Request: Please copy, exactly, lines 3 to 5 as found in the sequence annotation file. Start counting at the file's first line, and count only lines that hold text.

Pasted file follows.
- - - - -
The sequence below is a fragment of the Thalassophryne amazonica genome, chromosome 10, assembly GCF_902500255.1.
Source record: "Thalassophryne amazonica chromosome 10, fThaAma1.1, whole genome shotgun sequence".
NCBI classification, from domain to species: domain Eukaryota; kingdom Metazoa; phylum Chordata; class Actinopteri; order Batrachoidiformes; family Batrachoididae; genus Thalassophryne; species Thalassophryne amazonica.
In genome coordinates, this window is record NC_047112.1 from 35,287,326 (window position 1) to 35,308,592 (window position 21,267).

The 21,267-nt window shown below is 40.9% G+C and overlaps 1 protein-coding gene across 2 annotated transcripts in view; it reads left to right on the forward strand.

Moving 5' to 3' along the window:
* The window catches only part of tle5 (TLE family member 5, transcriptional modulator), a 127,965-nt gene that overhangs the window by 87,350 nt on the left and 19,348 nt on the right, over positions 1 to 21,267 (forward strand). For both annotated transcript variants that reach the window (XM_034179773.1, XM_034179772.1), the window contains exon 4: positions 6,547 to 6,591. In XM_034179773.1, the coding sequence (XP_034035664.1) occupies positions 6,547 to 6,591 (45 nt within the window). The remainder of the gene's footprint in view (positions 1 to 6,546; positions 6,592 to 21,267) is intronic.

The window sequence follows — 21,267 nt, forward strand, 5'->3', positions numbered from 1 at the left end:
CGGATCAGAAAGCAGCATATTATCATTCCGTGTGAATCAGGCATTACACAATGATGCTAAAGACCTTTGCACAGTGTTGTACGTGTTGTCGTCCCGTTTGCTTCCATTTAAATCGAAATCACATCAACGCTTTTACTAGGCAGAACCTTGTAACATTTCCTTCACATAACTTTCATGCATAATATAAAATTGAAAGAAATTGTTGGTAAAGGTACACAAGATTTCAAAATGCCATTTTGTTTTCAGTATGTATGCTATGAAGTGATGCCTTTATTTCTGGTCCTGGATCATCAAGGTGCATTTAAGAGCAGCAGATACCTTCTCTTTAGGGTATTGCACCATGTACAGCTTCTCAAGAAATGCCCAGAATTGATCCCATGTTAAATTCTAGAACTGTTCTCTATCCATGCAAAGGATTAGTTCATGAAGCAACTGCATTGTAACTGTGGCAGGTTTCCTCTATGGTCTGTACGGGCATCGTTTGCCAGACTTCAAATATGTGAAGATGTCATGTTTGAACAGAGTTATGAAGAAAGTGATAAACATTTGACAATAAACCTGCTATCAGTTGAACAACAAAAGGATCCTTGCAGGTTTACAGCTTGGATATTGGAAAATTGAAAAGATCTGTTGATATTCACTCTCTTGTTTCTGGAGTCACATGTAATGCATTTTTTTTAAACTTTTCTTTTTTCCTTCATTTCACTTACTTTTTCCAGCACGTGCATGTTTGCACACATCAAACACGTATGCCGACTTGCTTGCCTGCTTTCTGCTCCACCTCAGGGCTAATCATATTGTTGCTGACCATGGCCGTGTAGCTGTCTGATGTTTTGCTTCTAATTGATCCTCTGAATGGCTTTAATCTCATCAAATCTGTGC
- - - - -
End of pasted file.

NCBI classification, from domain to species: domain Eukaryota; kingdom Metazoa; phylum Chordata; class Actinopteri; order Batrachoidiformes; family Batrachoididae; genus Thalassophryne; species Thalassophryne amazonica.
In genome coordinates, this window is record NC_047112.1 from 35,287,326 (window position 1) to 35,308,592 (window position 21,267).

The 21,267-nt window shown below is 40.9% G+C and overlaps 1 protein-coding gene across 2 annotated transcripts in view; it reads left to right on the forward strand.